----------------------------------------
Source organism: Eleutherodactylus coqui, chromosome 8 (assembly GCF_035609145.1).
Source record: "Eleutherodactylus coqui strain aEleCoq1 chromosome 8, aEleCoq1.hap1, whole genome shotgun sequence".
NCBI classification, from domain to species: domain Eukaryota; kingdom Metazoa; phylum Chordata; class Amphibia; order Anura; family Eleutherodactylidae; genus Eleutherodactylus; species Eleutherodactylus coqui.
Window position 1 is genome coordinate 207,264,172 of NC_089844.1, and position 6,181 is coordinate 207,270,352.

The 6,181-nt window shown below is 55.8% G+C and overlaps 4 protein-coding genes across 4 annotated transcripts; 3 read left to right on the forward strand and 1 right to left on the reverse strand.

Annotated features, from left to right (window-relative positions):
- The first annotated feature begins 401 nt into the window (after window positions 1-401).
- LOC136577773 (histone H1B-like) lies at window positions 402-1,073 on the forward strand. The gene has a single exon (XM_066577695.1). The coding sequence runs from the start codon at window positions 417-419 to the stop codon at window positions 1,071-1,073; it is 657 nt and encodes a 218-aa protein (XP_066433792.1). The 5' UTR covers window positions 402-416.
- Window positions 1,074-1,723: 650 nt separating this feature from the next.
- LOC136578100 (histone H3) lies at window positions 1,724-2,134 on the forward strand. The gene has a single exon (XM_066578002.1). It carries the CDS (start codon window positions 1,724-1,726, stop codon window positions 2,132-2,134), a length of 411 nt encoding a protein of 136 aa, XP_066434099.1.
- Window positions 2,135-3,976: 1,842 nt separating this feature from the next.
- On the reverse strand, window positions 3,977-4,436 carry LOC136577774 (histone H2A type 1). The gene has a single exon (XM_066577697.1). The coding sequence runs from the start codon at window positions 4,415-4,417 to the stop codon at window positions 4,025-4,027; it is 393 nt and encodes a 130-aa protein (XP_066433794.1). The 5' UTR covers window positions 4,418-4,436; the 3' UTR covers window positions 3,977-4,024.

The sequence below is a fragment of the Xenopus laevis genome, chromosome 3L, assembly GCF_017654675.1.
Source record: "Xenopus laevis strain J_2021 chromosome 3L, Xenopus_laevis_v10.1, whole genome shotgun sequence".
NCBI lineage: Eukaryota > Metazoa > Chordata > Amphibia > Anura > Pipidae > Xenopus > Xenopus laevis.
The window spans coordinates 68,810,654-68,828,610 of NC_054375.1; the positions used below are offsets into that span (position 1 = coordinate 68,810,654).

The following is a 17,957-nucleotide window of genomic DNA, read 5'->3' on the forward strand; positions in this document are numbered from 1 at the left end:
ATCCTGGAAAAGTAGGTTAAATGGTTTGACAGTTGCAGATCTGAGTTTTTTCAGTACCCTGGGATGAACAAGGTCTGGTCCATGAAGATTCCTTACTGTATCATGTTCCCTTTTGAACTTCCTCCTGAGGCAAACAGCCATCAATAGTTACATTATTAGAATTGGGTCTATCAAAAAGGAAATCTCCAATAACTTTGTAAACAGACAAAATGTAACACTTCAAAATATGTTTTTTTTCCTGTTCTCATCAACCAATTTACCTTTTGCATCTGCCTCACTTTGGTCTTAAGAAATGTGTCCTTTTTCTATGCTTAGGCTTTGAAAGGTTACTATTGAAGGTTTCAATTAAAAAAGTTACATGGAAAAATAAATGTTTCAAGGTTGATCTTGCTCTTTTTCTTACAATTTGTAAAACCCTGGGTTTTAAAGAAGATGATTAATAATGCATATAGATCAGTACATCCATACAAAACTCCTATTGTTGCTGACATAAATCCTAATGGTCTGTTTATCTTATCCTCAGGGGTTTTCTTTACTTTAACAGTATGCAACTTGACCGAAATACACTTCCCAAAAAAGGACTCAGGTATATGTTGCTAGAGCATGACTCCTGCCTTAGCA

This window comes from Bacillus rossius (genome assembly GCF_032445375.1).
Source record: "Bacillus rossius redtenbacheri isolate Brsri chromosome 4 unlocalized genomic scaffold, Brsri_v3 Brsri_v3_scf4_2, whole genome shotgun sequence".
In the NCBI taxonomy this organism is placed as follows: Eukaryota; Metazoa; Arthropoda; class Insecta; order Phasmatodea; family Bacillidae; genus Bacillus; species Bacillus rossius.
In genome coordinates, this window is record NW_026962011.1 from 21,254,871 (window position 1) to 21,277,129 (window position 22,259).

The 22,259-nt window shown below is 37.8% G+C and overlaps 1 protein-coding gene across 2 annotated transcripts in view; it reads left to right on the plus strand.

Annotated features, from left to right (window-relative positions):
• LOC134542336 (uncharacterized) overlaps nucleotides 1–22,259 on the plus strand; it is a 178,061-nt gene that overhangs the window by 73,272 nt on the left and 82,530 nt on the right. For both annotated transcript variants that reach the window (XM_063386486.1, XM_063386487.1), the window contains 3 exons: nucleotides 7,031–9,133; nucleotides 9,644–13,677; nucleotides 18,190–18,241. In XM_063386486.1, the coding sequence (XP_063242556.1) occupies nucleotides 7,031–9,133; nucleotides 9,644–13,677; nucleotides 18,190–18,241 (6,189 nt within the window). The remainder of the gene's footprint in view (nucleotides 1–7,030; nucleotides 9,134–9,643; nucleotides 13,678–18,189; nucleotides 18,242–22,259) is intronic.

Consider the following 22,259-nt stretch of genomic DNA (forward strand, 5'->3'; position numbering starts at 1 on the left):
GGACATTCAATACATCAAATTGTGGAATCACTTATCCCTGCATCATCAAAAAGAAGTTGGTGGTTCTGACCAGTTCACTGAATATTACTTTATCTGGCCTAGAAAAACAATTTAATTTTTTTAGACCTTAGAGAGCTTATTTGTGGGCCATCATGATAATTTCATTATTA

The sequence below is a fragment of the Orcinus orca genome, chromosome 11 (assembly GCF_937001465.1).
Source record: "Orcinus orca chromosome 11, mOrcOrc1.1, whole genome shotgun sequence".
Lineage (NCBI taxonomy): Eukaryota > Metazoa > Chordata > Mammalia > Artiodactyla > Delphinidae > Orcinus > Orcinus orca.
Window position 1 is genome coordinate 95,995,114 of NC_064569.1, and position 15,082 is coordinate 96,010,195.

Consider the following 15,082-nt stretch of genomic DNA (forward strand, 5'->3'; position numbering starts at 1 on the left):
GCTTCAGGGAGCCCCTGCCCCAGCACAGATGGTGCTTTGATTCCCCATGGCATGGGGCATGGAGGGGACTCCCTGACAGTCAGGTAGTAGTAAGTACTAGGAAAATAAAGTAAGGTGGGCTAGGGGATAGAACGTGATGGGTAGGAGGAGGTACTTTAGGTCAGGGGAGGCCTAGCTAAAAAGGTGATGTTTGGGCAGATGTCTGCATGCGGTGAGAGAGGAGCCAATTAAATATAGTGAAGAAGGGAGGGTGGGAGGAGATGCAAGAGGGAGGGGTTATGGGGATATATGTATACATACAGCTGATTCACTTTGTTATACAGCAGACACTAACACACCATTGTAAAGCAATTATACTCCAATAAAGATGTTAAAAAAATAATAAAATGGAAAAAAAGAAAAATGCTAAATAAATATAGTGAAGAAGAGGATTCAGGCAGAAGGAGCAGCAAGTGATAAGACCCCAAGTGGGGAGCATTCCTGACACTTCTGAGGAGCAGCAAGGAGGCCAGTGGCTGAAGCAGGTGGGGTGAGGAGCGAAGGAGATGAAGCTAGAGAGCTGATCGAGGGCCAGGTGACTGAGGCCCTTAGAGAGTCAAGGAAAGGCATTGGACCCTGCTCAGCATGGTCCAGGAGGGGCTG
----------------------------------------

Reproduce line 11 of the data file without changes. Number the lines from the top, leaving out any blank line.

- Window positions 2,135-3,976: 1,842 nt separating this feature from the next.